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LibrePlanet Day 1: Free software forever!

by Dana Morgenstein Contributions Published on Mar 24, 2018 06:02 PM
LibrePlanet started as the annual meeting of the Free Software Foundation (FSF) membership. Ten years later, that meeting has transformed into a vibrant two-day conference that brings together hundreds of new and longtime members of the free software community from all parts of the world.

Deb Nicholson

LibrePlanet started as the annual meeting of the Free Software Foundation (FSF) membership. Ten years later, that meeting has transformed into a vibrant two-day conference that brings together hundreds of new and longtime members of the free software community from all parts of the world.

This year's conference kicked off on Saturday, March 24th with a keynote by Deb Nicholson, a free software policy expert and Community Outreach Director for the Open Invention Network, who posited the question: how do we make free software last forever? How does our community bring in, welcome, and train the new young people who will keep the flame of the free software movement alive? And, how do we create a technological future that bears more resemblance to the techno-utopia of Wakanda (the homeland of the film Black Panther's titular character) than to the techno-dystopias imagined in cyberpunk narratives? Videos of this talk and others will be available soon, at the LibrePlanet GNU MediaGoblin page.

LibrePlanet hallway picture

Throughout the day, there were over two dozen talks, spanning a wide range of topics relating to software freedom and user freedom. Jeremiah Foster introduced the issues around nonfree software in networked vehicles, and discussed some potential solutions; Brett Smith from the Software Freedom Conservancy delineated some barriers to use of the GPL, keeping it from being applied as often as it should be (leading to an immediate commitment from FSF president Richard Stallman to explore and solve some of these issues). A panel led by Morgan Lemmer-Webber laid out some of the advances in bringing free software to academia, and talked about why it's still not in common use. Other talks addressed how free and nonfree software impact our lives everywhere from our mobile phones to the US military; how free software can be made sustainable, and how to broaden our communities; and how to use and proliferate various free software programs.

Bassam Kurdali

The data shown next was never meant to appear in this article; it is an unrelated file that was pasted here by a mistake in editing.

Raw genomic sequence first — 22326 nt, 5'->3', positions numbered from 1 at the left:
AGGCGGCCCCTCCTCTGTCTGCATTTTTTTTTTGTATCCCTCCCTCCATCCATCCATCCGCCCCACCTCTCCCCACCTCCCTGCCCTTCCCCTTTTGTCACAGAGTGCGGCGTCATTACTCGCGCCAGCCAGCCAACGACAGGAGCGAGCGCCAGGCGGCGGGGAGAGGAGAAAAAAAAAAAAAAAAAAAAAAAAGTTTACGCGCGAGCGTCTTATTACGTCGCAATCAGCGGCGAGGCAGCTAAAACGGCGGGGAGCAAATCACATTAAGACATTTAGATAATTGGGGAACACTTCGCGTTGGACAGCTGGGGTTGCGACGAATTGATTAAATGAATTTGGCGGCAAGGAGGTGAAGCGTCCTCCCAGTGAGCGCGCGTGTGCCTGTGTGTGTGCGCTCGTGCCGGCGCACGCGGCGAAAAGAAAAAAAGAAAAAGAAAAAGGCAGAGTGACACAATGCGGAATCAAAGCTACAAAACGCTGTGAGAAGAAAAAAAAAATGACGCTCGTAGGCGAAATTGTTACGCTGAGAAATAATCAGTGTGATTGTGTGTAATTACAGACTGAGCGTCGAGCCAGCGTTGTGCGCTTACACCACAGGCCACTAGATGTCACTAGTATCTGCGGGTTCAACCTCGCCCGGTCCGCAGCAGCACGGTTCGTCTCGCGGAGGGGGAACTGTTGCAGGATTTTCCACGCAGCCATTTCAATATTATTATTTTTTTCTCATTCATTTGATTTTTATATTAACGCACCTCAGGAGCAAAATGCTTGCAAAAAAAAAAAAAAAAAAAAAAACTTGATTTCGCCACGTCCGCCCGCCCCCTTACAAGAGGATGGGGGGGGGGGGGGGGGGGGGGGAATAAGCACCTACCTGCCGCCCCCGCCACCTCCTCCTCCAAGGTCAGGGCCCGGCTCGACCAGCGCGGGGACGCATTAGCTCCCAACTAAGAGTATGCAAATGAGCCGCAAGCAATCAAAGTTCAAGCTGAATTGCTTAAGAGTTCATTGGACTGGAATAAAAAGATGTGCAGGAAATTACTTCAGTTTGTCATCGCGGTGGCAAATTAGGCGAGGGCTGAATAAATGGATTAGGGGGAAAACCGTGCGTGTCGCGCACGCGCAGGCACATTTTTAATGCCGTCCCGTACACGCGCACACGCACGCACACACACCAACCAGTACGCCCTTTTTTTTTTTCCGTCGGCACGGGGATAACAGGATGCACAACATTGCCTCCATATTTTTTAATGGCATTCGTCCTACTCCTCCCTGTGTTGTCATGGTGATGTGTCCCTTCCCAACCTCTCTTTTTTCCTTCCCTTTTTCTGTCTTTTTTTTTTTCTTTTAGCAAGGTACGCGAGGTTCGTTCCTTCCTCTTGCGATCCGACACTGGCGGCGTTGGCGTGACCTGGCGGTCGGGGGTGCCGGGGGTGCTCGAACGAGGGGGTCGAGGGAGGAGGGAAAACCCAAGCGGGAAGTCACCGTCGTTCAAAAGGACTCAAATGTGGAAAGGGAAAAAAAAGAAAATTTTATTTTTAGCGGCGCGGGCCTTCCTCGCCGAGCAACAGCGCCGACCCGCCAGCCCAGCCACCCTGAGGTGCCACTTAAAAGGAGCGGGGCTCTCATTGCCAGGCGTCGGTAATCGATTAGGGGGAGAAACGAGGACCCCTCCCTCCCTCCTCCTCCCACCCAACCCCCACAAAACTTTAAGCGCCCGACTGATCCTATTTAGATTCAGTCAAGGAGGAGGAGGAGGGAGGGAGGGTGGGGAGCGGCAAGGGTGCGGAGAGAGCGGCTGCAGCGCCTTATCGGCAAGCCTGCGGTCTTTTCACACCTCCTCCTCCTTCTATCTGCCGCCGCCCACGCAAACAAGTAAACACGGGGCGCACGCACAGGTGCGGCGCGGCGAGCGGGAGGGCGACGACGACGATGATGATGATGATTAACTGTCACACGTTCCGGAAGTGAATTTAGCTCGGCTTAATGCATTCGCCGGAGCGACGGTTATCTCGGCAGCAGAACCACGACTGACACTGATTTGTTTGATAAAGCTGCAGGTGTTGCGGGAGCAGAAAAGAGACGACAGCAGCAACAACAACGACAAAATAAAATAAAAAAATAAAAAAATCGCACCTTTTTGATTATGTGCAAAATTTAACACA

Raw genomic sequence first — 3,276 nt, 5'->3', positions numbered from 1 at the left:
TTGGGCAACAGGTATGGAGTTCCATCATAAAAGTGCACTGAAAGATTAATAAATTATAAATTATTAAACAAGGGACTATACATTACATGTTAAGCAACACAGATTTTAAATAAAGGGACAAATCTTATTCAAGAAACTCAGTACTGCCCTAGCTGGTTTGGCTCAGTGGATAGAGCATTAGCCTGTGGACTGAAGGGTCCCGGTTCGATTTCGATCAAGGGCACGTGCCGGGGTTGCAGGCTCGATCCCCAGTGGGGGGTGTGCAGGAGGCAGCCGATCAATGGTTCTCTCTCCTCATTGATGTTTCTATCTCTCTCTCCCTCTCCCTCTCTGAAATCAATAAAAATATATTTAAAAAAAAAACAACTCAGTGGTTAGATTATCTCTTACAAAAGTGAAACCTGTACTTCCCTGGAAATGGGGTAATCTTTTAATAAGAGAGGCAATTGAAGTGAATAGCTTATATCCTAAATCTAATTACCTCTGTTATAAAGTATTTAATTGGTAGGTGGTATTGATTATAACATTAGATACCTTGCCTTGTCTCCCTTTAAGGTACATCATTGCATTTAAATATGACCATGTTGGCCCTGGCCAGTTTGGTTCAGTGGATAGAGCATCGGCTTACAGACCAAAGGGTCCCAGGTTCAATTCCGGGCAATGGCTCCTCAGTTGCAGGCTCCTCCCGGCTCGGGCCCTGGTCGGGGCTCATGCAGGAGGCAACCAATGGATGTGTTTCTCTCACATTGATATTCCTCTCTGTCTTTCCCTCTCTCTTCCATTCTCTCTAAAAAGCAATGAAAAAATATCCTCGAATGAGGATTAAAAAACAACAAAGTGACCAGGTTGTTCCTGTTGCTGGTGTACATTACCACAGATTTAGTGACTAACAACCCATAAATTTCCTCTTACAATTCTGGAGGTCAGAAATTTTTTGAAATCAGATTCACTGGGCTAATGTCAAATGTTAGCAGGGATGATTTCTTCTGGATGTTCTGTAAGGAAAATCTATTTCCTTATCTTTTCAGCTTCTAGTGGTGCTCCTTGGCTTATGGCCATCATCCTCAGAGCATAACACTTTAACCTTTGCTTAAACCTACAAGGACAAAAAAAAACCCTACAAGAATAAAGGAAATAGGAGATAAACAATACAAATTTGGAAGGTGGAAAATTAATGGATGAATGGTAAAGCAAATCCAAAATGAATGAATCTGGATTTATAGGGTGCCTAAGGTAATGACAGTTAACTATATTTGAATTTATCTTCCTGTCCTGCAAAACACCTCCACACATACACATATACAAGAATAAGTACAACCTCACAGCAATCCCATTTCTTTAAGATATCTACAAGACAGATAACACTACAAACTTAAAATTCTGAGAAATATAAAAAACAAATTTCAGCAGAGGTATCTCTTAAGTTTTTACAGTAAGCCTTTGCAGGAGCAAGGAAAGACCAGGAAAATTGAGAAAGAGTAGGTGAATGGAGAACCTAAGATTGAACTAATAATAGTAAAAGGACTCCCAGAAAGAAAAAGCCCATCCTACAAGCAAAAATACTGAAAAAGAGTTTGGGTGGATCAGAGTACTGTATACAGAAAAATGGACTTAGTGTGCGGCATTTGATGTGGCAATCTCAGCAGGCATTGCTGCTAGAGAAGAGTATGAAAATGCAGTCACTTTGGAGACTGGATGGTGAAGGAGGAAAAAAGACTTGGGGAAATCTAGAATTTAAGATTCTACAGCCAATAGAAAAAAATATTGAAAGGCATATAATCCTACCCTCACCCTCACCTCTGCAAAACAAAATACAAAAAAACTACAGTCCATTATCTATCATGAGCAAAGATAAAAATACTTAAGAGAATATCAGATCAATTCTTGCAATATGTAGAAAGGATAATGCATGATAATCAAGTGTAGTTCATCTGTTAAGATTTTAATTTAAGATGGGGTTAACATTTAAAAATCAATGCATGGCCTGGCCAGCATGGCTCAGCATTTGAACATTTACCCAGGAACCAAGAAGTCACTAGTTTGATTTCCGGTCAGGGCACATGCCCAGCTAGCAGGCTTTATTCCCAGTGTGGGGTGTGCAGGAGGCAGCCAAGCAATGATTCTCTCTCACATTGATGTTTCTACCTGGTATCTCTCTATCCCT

The day also included one workshop, in which 3D filmmaker Bassam Kurdali introduced attendees to the art of photogrammetry – the reconstruction of 3D information about objects from a photograph or multiple photographs – using only free software tools. Kurdali is known for their 2006 short, “Elephants Dream,” which was the first “free movie.”

At the end of the day, FSF president Richard Stallman announced the winners of the 2017 Free Software Awards, celebrating an individual's ongoing commitment to user freedom (the Award for the Advancement of Free Software) and the work of a free software project that has created significant social good (the Award for Projects of Social Benefit).

Karen Sandler, Executive Director of the Software Freedom Conservancy, received the Award for the Advancement of Free Software. Public Lab co-founders Liz Barry and Jeff Warren represented Public Lab, which received the Award for Projects of Social Benefit.

Public Lab is a community and non-profit organization with a goal of democratizing science to address environmental issues. Their community-created tools and techniques utilize free software and low-cost devices to enable everyday people to investigate environmental concerns.

In addition to her work with Software Freedom Conservancy, Karen Sandler is a perennial LibrePlanet speaker, friend to the FSF, and a passionate advocate for free software, best known for advocating for free software in implantable medical devices.

It has been a tremendous first day, thanks to our able staff and terrific volunteers. We hope that everyone, both in attendance today and watching from afar, is enjoying this celebration of free software as much as we are. See you tomorrow!

Photo credits: Copyright © 2018 Kori Feener, photos licensed under CC-BY 4.0.

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